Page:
EU considers a five-year ban on facial recognition
An 18-page report proposes putting the tech on hold while regulation is worked out
The European Commission is considering a ban on the use of facial recognition in public spaces, according to reports.
It wants to suspend use of the technology for up to five years while it works out how best to regulate it, according to an 18-page document seen by the BBC.
The commission has argued that new legislation is needed to bolster existing regulation for data and privacy protections. Unlike San Franciso authorities, which banned the technology outright after being deemed "uniquely dangerous and oppressive", the report suggests putting its use on hold while more work is done to assess the possible effects of the technology.
If it goes ahead, the ban could last between three and five years to give the EC time to weigh up "a sound methodology for assessing the impacts of this technology and possible risk management measures could be identified and developed".
The commission has also suggested that additional obligations may be placed on developers as part of the review process, and has urged EU countries to create an authority to monitor new rules.
The Commission's report is similar to proposals from the UK's Information Commissioner's Office which began investigating police use of the technology in 2018. Almost a year later, the regulator demanded police "curb" its usage to allow a code of practice to be established.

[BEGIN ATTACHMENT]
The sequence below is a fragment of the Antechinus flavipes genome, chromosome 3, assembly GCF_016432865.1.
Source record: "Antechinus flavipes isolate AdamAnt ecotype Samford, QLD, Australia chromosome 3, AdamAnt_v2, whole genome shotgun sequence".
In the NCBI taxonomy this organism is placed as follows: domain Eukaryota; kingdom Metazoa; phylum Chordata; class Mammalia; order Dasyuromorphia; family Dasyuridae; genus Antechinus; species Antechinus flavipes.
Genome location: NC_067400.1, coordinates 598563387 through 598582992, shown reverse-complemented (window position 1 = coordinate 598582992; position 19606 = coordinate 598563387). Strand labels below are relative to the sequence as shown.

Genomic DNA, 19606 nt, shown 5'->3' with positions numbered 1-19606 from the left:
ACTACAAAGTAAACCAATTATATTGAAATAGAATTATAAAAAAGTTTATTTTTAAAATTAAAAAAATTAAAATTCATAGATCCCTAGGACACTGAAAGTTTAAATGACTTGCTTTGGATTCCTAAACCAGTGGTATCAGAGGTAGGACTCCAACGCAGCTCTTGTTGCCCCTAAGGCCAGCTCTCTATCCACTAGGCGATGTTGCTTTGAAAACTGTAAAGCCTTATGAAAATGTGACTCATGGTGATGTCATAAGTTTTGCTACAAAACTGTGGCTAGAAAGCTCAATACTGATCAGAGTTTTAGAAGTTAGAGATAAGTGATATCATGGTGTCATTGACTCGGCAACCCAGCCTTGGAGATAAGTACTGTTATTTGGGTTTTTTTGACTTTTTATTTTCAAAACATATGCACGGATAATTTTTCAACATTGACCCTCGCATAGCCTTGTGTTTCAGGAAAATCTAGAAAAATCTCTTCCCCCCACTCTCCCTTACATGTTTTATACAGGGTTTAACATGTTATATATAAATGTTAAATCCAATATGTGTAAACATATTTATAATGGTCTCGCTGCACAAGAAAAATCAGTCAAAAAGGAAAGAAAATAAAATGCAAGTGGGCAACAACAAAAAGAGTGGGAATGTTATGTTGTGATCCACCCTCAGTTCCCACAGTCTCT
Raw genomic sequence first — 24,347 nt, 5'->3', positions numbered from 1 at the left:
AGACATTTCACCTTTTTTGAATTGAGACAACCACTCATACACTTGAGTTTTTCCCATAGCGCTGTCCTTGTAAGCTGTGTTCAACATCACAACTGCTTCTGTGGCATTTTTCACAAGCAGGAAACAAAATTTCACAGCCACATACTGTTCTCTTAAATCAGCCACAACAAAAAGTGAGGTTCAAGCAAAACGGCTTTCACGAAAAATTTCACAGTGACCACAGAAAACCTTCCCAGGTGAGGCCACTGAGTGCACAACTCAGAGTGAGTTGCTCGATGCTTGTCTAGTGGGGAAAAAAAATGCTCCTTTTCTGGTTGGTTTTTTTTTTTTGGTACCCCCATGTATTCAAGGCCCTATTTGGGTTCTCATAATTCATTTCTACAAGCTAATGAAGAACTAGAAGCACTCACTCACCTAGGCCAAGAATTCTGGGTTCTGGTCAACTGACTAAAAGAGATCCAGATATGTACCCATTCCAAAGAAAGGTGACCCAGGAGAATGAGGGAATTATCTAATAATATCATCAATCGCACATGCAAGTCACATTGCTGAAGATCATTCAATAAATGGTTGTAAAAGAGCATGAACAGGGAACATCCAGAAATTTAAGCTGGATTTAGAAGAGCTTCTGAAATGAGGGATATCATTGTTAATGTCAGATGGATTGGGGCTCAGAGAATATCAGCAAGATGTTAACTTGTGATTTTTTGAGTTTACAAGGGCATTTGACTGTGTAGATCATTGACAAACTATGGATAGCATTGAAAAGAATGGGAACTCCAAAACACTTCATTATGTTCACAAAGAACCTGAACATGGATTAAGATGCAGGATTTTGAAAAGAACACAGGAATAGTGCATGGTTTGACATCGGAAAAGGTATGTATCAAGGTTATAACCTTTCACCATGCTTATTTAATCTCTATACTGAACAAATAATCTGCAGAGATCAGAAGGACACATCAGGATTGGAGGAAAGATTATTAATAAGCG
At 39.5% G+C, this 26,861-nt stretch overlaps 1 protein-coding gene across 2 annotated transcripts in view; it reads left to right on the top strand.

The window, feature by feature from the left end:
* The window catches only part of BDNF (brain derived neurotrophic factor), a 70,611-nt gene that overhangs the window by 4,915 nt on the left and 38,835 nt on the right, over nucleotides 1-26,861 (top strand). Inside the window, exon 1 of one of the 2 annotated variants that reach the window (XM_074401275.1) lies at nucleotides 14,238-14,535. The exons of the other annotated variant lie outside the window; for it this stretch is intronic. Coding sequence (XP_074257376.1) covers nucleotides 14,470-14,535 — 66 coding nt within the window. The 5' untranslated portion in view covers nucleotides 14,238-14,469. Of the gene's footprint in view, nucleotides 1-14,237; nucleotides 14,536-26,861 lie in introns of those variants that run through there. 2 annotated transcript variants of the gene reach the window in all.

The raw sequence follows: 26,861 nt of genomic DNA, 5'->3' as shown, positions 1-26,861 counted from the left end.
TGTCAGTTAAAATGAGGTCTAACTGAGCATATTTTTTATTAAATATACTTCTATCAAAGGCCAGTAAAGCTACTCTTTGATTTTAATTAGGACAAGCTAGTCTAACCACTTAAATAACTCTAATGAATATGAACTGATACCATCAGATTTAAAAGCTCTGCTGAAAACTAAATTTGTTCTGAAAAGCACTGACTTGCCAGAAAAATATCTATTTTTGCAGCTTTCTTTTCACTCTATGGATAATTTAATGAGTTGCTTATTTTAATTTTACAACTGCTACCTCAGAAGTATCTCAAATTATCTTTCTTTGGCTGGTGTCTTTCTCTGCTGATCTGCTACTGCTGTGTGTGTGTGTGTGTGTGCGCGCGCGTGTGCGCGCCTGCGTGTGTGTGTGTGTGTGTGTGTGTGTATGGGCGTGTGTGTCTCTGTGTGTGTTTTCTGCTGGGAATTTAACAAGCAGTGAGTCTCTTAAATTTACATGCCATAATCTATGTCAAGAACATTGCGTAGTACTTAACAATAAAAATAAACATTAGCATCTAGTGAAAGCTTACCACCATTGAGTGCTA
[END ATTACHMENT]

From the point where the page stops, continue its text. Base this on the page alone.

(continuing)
The Home Office and the UK police continued to use facial recognition technology throughout 2019, despite reports of its inaccuracy. According to civil liberties group Big Brother Watch, a Met trial at the 2018 Notting Hill Carnival misidentified 95 people as criminals.
In a seperate investigation, the ICO examined the use of facial recognition at a privately owned site at Kings Cross. The regulator warned that businesses using the surveillance technology needed to demonstrate its use was "strictly necessary and proportionate" and that it had a legal basis.